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Enrique Chagoya @ Electric Works

2012: Super-Bato Saves the World, 2009, customized slot machine, coins, cups

Gilbert and Sullivan may have written that “a policeman’s lot is not a happy one” in “The Pirates of Penzance”, but neither is the progressive political artist’s. Denounced by the political right for socialist proclivities (no Canada!) and by the cultural left for abandoning the lofty plane of pure sensation to produce agitprop for the groundlings, such artists generally get no respect. 

Happily, some artists are able to balance the competing imperatives of art, history, and art history, and to couch their subversion in visually acceptable and even beautiful form. One such artist is Enrique Chagoya, whose paintings, prints, codices and repurposed Campbell soup cans (“Cream of Dealer”, “Critic’s Tongue”, 
St. George and the Dragon, 2004, paper plate monoprint over lithograph
 
“Museum Director’s Tripe”) build on his love of American pop culture and European high art and his knowledge of the dark, violent, imperialist side of sunny American optimism.“Borderlandia”, his 2008 retrospective at the Berkeley Art Museum, offered a comprehensive view of his eclectic culture-clash aesthetic. “2012: Super-Bato Saves the World”presents newer work and enlarges his cultural critique to encompass current events, like the world financial meltdown and eco-collapse as well as the predicted Mayan apocalypse in 2012.
 
“Super-Bato” a humorous version of Batman, is given high, window-like eyes, an Aztec-style nose, and curled-moustachio fangs. (Bato, by the way, is Mexican slang for guy, dude, gangster and gringo, and given a phonetic spelling by Chagoya.)

A couple of paintings from 2002 are representative of Chagoya’s art of juxtaposed signifiers. “Untitled” depicts a scene set within an engraving appropriated from a Renaissance treatise on perspective.  A long room is covered with a grid of tiles whose vanishing point is located within a central figure, as with Leonardo’s “Last Supper”. In this case, the focus is Petunia Pig, six-breasted and grown up, in a blue bikini. Arrayed around her head, receding into space like monumental movie credits, in large capital letters, are various examples of mangled beginner’s English: “English as she is spoke”, “I am catched cold in the brain”,  and “It must never to laugh of the unhappies”.

Dream, 2002, Digital print with hand work on Amate paper, 48 x 48"; Histoire Naturelle des Especies Illegal Alilen’s Manuscript 2008, color lithograph, 11 x 74.5"
 
“World Backwards” features a similar repurposed background. Crude Spanish woodcuts depict the Judgment-Day revenge of the animals on their cruel taskmasters: a dog beats its cowering pet; two pigs cut a man’s throat, catching the blood in a pan; a burro whips its bipedal beast of burden; a horse, unsatisfied with its one-manpower carriage, resorts to the lash. Several of the panels are overlaid with red or white paint; atop one them sits a can of Chagoyesque soup: Cannibull’s Consultant with Beans.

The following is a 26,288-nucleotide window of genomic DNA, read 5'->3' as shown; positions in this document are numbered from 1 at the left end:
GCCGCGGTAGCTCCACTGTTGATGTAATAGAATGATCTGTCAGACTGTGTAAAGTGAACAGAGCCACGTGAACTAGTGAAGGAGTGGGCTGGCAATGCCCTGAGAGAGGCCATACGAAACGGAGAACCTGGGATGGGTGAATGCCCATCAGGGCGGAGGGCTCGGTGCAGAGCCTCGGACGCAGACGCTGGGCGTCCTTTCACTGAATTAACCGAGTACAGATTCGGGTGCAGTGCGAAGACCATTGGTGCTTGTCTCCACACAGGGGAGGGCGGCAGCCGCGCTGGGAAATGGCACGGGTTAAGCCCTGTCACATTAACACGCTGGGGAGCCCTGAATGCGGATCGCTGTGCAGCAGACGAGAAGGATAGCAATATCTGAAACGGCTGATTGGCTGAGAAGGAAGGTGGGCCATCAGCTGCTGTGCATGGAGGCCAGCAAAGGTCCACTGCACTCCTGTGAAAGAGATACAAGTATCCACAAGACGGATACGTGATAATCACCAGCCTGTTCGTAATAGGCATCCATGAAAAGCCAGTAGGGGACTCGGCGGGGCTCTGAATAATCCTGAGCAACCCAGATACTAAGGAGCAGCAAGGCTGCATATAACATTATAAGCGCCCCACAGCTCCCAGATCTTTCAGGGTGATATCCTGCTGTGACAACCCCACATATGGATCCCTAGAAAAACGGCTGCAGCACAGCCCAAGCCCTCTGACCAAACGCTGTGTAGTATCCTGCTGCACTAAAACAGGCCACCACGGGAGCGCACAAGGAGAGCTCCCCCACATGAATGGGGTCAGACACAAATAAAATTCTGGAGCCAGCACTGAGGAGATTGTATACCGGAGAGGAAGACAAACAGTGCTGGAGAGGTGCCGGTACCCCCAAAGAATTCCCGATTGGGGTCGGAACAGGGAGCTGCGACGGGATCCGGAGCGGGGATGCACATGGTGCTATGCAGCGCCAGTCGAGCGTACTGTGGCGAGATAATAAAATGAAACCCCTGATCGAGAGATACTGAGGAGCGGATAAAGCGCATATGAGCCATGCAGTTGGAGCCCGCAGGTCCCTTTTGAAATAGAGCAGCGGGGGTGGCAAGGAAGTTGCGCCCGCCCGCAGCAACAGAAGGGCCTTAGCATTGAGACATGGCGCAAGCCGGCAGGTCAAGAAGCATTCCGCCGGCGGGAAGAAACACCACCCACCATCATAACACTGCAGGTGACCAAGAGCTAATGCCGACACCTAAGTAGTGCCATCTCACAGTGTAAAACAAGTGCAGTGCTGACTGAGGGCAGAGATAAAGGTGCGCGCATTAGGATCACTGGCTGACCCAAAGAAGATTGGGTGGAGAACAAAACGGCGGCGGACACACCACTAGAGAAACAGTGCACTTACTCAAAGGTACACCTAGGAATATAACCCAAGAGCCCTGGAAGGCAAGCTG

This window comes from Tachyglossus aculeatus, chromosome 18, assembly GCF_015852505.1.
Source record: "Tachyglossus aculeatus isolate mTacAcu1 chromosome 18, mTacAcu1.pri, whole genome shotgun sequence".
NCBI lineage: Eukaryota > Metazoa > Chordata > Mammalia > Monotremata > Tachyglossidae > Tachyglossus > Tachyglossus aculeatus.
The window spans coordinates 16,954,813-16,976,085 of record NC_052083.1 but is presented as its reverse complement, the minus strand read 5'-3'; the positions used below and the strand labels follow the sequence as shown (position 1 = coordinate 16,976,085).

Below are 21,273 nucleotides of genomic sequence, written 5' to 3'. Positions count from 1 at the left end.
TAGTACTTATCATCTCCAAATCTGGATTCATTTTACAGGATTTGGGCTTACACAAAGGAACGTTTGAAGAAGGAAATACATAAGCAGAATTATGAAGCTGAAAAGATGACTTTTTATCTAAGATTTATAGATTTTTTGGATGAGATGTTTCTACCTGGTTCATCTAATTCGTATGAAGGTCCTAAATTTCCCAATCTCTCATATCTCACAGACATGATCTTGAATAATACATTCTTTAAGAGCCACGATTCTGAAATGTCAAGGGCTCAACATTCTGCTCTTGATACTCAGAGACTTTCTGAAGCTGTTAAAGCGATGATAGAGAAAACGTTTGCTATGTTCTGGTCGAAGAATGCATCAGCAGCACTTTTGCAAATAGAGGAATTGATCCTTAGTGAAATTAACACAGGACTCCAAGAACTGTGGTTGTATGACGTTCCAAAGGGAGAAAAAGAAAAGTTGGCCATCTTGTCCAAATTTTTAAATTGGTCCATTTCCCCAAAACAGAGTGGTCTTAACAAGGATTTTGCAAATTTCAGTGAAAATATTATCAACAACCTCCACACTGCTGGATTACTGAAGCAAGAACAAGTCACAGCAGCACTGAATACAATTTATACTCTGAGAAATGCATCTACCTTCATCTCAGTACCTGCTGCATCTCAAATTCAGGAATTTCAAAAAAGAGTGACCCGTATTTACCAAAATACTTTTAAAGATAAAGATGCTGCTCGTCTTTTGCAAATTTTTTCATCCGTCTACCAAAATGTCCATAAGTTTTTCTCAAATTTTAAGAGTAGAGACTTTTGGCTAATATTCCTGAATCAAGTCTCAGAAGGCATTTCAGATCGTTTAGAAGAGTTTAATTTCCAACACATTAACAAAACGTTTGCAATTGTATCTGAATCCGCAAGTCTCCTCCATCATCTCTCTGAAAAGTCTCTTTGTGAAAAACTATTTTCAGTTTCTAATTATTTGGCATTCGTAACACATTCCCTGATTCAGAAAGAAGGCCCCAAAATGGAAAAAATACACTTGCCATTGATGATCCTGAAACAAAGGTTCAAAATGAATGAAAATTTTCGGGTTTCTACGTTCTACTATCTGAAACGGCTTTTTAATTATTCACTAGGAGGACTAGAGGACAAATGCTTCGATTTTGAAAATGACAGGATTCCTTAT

Untitled, 2002, archival pigment print with handwork, 47”x67”
 
Chagoya’s codices carry the imagery of the paintings into a sprawling, horizontal panoramic format. Endowed with loquacious, sprawling surrealist titles (e.g., “The Axis of Goodness vs. the Eroticized Aerials of the Psyche”), these accordion-shaped works on paper are catalogues of visual/verbal absurdities: butterflies labeled Pessimists; skull-headed tots labeled Hedge Fund Managers; Egyptian/Assyrian soldiers, riding a war camel labeled Critical Theorists and Philosophers opine on ”free-wheeling non-linear thought”; and a Lone Ranger, labeled Museum Directors, muses on “superficiality and facades.”

Pyramid Scheme, 2009, digital pigment prints on cans, silk screened cardboard storage box
The soup cans and slot machines made for this show reflect more recent contemporary anxieties. The stacked soup cans of “Pyramid Scheme” (2009) reflect the fall of the House of Bush with flavors like Wallstreet Gumbo, Bailout Bisque, and Freddie Mac ’n’ Cheese. The exquisitely crafted, full-sized slot machines and their gold tokens (inscribed with party-hatted skulls) – collectively titled “2012: Super-Bato” –reflect our impolitic money policy and perhaps the imminent collapse that the Mayas foretold.  That vision includes: nuclear plants emitting toxic clouds, comets raining down on earth, and a dozing black cat who, like Chuang-tzu’s butterfly surrogate, philosophizes, ”Life’s a dream, then you wake up.”
 
Yes, now we’re finally awake. But as Chagoya suggests, we may have overslept to find a world we scarcely recognize or care to inhabit. 

 

—DeWitt Cheng

DeWitt Cheng is a San Francisco-based critic and curator. He is a regular contributor to the Art Ltd., the East Bay Express, Artillery, Shotgun-Review.com, ArtSlant, ArtBusiness.com and San Francisco ArtMagazine.com. 
 
Enrique Chagoya’s "2012: Super Bato Saves the World" closed July 2, 2009 at Electric Works, SF.

 

 

 

 

One Response to “Enrique Chagoya @ Electric Works”

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